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Adam Smith’s “The Wealth of Nations” gives an in-depth discussion of different economic principles like the productivity, division of labor and free markets. Although written and published more than 200 years ago, it’s still hailed as one of the most original works in the field of economics and is still used as a reference by many modern economists. “An Inquiry Into the Nature and Causes of the Wealth of Nations” is the complete title of this book and it was first published in 1776, the same year that the American colonies declared their independence from Britain. It’s interesting to note that Adam Smith once suggested to British authorities before this year that they should let the colonies be represented in the British parliament because of the contributions they give to the British Empire. But as we all know, they didn’t follow his suggestion and the Americans in defiance of British rule declared their independence. Experts at the time argued that if the British only followed Smith’s suggestion, the American Revolution wouldn’t have happened. Aside from this, Adam Smith had many other brilliant ideas about politics and economics, many of which were discussed in this book. He was the first economist to make an in-depth analysis about the division of labor, how it affects productivity, and what real price is. He also explained in this book the reasons why he opposed mercantilism, an economic theory which was very popular during that time. Then, he recommended and discussed here why free trade is better for nations. This was one of the first books about economics which advocates free trade. This concept is very important in modern economics and have now been embraced by most of the whole world. “The Wealth of Nations” is an indispensable work that every student of economics should read. It’s a timeless classic and many of the concepts discussed in it are still valid today.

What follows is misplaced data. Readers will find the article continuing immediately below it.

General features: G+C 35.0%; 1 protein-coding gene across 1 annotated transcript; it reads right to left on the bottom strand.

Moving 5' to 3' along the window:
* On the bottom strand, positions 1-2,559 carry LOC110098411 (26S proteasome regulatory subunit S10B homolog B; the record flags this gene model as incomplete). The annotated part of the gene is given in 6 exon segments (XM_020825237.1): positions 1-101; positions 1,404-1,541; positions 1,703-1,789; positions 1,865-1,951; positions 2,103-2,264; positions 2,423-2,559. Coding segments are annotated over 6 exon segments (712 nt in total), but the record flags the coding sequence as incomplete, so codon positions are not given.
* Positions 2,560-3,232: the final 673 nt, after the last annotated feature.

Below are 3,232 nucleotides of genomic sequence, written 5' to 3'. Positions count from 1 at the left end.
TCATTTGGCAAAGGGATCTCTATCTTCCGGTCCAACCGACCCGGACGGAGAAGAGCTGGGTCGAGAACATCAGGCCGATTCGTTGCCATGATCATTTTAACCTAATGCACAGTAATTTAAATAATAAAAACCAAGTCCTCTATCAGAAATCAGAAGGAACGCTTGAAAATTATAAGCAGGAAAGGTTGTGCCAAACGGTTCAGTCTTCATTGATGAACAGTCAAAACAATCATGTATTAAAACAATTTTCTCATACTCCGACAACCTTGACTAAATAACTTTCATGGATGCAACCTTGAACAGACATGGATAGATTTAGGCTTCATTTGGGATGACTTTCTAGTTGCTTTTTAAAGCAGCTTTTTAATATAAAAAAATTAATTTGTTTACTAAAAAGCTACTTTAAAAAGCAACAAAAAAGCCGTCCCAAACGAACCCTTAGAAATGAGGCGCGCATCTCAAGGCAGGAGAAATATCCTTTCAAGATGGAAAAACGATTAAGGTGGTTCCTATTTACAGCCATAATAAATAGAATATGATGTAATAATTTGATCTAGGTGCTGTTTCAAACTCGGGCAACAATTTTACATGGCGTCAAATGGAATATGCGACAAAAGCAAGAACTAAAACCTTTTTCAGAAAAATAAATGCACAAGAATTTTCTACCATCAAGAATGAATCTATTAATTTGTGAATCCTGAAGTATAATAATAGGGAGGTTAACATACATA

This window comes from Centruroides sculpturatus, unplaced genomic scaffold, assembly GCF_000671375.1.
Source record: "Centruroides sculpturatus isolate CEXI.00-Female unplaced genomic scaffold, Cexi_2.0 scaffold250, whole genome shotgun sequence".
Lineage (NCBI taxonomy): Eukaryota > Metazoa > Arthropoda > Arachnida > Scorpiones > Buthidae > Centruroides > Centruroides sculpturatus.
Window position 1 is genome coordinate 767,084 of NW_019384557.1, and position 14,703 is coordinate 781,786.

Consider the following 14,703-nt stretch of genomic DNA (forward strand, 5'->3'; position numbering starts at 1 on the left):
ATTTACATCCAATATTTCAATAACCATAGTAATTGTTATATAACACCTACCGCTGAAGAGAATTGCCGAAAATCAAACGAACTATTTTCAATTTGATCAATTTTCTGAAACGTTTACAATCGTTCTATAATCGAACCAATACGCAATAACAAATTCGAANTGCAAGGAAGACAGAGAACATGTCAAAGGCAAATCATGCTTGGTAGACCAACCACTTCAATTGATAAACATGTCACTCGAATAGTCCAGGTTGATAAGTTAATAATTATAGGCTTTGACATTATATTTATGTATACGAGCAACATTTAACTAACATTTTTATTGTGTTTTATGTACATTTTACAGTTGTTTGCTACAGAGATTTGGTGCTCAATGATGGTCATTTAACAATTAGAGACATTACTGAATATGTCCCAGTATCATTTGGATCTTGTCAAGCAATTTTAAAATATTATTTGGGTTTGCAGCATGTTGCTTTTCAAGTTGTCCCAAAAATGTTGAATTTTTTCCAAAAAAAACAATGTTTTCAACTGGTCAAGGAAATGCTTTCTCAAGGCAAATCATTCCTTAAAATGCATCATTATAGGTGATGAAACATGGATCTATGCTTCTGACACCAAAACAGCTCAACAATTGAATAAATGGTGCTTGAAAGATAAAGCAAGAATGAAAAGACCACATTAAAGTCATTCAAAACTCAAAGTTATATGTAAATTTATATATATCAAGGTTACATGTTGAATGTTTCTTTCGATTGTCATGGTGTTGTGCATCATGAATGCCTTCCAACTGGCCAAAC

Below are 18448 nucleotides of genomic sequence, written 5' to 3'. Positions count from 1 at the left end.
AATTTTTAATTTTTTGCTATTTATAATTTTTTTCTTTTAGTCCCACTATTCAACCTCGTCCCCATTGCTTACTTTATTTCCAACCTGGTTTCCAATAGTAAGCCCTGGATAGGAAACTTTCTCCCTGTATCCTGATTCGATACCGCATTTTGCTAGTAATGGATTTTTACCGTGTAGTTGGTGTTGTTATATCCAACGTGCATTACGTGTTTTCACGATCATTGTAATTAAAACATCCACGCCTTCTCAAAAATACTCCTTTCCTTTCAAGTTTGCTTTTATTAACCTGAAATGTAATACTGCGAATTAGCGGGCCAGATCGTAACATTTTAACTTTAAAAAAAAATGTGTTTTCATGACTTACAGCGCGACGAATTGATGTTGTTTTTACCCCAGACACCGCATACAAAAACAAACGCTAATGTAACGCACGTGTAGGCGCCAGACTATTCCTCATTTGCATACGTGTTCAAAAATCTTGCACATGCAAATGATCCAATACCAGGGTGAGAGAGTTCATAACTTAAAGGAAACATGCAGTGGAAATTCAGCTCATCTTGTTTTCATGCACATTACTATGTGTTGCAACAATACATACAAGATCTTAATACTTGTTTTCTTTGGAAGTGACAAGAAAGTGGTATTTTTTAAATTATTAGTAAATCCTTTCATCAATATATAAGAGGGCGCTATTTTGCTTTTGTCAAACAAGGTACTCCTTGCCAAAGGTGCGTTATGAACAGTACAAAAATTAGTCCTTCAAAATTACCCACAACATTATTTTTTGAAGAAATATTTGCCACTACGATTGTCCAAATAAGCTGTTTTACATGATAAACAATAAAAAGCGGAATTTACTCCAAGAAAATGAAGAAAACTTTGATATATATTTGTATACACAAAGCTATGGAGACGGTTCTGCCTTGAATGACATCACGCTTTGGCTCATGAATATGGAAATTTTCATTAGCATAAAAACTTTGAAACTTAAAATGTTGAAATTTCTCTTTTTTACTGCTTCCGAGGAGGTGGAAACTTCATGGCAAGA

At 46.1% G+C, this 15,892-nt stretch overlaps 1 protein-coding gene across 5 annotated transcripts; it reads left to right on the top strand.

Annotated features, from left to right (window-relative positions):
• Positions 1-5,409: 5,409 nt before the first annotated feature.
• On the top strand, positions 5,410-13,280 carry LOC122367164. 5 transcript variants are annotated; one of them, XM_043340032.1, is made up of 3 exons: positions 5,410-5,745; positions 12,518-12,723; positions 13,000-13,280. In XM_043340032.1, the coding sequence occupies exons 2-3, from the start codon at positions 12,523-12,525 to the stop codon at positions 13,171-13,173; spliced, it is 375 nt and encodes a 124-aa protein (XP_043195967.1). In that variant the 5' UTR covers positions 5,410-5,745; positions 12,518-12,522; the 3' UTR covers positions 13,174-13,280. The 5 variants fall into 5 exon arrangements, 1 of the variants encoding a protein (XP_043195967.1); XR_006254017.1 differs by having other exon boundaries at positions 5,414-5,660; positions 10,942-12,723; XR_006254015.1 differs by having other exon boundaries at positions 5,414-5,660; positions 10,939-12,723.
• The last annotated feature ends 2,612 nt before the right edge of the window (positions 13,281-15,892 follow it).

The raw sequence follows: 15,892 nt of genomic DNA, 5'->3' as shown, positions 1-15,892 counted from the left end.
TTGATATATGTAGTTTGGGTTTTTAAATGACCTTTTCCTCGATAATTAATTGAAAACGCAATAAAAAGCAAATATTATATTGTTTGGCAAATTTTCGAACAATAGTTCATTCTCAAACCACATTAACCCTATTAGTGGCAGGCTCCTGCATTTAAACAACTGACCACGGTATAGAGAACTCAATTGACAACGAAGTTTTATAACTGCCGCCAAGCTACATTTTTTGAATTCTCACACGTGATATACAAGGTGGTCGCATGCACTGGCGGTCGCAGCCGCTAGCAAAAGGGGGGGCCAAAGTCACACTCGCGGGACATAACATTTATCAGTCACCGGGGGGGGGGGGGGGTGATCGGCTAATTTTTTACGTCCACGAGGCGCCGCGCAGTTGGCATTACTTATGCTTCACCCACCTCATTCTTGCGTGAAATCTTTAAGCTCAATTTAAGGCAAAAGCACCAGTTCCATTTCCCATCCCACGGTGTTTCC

There is only Book 1 out of the 5, the book itself is a great piece of history, but this audiobook is incomplete, although well read!
A wonderful reading of a significant book
How good it is to know English. Good job, thanks. :)